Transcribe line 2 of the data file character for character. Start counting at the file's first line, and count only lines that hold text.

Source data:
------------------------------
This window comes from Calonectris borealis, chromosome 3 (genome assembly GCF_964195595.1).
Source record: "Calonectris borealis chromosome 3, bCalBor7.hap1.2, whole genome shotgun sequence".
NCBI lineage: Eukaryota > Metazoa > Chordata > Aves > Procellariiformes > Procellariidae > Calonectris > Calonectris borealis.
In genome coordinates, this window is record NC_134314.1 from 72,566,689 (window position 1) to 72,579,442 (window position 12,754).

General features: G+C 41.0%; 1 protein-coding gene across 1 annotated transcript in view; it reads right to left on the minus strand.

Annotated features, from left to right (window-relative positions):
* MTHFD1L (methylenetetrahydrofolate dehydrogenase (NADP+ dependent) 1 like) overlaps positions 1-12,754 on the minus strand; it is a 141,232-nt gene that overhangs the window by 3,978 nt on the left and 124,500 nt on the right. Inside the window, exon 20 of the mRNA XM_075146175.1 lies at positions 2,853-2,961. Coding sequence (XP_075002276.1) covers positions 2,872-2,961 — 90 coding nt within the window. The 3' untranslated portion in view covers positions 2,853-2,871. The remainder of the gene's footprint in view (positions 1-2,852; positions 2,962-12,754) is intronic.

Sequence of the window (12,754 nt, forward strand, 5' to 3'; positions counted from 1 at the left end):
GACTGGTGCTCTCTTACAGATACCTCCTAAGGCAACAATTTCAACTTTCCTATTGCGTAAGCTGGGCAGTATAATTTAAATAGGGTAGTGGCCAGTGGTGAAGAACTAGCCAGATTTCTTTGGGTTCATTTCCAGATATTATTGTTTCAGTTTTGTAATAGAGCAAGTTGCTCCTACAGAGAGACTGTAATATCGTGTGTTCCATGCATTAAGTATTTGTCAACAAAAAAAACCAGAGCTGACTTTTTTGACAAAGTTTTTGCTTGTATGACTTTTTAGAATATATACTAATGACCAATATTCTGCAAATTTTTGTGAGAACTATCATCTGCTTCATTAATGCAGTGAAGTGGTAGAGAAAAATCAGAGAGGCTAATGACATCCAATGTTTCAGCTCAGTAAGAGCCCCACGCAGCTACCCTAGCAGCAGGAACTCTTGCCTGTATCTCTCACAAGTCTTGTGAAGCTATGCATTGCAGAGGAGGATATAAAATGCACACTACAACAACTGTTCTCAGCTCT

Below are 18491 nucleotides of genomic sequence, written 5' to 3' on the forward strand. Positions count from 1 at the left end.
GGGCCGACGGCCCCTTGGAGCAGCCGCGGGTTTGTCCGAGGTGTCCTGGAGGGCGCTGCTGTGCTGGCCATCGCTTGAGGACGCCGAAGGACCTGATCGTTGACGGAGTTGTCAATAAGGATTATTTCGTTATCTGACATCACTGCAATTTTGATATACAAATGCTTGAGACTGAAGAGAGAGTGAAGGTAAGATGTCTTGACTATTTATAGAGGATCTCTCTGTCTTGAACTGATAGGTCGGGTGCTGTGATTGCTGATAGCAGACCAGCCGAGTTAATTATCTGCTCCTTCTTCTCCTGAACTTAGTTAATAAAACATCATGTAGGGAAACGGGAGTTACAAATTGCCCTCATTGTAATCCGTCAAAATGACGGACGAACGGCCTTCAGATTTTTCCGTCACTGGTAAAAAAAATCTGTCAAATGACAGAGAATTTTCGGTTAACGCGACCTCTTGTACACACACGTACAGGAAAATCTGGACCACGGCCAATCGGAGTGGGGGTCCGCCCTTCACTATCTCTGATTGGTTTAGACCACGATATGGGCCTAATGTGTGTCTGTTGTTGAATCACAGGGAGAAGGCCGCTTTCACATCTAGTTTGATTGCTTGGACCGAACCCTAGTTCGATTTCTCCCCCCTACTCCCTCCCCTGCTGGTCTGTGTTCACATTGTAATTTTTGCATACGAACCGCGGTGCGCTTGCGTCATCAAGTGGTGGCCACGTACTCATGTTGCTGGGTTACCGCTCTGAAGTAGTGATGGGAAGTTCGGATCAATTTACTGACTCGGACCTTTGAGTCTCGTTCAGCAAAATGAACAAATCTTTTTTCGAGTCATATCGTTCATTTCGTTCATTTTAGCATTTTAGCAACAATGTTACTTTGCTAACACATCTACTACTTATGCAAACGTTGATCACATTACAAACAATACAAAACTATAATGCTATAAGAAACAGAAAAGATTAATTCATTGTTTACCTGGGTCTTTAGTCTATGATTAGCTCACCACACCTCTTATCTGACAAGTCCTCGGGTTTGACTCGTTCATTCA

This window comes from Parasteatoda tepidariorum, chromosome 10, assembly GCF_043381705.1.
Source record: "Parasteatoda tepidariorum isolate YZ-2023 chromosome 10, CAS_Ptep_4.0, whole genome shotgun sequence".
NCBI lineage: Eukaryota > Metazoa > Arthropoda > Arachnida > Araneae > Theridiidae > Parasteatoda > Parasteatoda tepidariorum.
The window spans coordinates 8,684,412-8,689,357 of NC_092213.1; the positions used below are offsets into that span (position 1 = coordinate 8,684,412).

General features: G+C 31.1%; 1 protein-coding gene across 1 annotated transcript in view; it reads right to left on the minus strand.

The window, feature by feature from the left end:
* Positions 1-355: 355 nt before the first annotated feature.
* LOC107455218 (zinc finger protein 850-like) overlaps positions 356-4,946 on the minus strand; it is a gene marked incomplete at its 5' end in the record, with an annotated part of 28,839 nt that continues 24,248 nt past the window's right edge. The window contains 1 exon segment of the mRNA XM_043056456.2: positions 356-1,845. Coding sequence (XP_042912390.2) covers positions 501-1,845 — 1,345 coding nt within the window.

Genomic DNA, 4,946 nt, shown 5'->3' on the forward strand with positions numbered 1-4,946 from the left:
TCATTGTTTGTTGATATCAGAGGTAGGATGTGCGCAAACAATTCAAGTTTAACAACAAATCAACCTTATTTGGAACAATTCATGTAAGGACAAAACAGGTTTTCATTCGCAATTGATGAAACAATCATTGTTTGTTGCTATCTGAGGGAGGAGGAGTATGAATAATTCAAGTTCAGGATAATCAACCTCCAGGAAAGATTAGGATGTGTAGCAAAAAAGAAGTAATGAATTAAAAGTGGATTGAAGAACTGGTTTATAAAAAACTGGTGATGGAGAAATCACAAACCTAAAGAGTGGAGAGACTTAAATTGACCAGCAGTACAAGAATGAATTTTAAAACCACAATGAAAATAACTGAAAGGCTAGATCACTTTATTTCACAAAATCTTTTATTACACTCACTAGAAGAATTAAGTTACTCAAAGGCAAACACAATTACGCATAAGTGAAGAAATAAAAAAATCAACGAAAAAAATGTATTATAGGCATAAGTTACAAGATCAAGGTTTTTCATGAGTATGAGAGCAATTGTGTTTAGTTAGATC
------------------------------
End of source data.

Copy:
Source record: "Calonectris borealis chromosome 3, bCalBor7.hap1.2, whole genome shotgun sequence".